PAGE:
Thursday, July 2, 2020

Behind the Walls of Khartoum

My mockup layout for Khartoum in 54mm

I have been working on some building "mock ups" to portray the city of Khartoum in the area behind the walls of the city.

The Modeling Professionals
Seeking some ideas and inspiration, I found some very attractive model Middle Eastern buildings on the internet. These building models were made by professionals, but hopefully I can use some of them to guide my building of models for my version of Khartoum and Suakin.


Another view of the building in the first picture.

Note the narrow street or alleyway in the moddle of the models.

Overhead view of several of the models placed together to form a city block or compound.

Mockup Town Layout for Khartoum

Yesterday I decided to build a mockup of a possible layout for my version of Khartoum in 1885. I already have three 54mm buildings from King & Country Miniatures that form the basis of the town. However, it is obvious that I will need many more buildings, so I started a mock layout using cardboard boxes to give me an idea of how much area I have to work with behind the city walls.

I placed some pieces of ornamental wood blocks on top of some of the buildings to add some architectual detail. The round and oblong bases were bought at Michaels Stores. The Two square blocks are rosettes purchased from Home Depot. The minaret is a cardboard tube from a roll of paper towels, topped by a round MDF base and stacked with some 1-1/2 round discs that were purchased from Michaels. You can see various toy soldiers standing next to some of the "buildings" to give some context to the size.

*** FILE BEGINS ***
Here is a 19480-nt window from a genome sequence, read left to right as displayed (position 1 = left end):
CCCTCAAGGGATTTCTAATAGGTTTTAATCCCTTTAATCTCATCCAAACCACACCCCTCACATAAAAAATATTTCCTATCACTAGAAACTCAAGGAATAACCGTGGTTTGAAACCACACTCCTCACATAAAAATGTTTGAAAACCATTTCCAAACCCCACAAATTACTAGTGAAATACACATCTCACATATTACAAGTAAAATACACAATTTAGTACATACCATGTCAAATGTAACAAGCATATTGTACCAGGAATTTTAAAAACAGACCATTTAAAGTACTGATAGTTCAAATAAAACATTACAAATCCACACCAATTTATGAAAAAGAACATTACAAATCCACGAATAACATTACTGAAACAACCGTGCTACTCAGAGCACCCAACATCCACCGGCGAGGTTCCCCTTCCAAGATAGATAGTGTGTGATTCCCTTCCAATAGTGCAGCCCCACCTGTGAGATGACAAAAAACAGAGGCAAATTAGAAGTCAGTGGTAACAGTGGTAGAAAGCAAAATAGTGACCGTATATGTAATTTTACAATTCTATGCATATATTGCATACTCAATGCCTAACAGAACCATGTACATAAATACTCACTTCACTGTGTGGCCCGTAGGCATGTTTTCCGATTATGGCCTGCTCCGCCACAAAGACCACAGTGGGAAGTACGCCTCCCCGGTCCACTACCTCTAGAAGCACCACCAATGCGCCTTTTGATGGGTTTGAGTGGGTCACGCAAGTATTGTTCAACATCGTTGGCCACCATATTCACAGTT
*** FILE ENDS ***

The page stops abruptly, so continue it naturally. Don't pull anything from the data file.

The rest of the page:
A view behind the walls: the minaret in the center will be an important landmark.

The finished town walls are made by King & Country.
I plan on extending the walls using the 1/2-inch thick foam core board.

The Khartoum skyline.

Plastic coffee lid from Starbucks makes for a nice dome.

What's Next?
Now the question is, how will I actually make the buildings?

My first building will be made from cardboard, using either an existing box or wall pieces that I will cut from heavy duty liner board that I have been saving over the past year. Some of the liner board used for shipping consumer products are quite sturdy and should be easy to cut to size. Then it is a matter of adding things such as windows and balconies and stairs made from bass wood and plywood.

The big question and concern is, how to paint the model so that it doesn't warp from the paint? I will probably start with a small building to work out some of the construction details and to see if it can withstand warping when I paint it.

I would like to use pre-mixed wallboard paste (Spackel compound) to create a stucco or adobe texture and look. Experiments indicated that nothing less than 1/2-inch thick foam core will resist warping. The eight inch and quarter inch thick pieces warped when I applied the spackel.

I've been reluctant to start the modeling project - fear of the unknown I guess. I think that I can do the construction part, but it is the painting and warp prevention parts that give me pause.

I guess that the solution is simply to give it a go, hope for the best, make some mistakes, and learn from my mistakes.


  1. Some great work in progress Jim and I very much look forward to seeing how you get on...

  2. Looking good. Would a quick-drying acrylic spray undercoat of paint inside and out or painting with a thickish acrylic paint& PVA glue mix prior to Spackle application prevent the warping issue? Both sides being painted & rapid drying may offset the contraction issue that causes warping. Just a thought? Cheers, Rohan.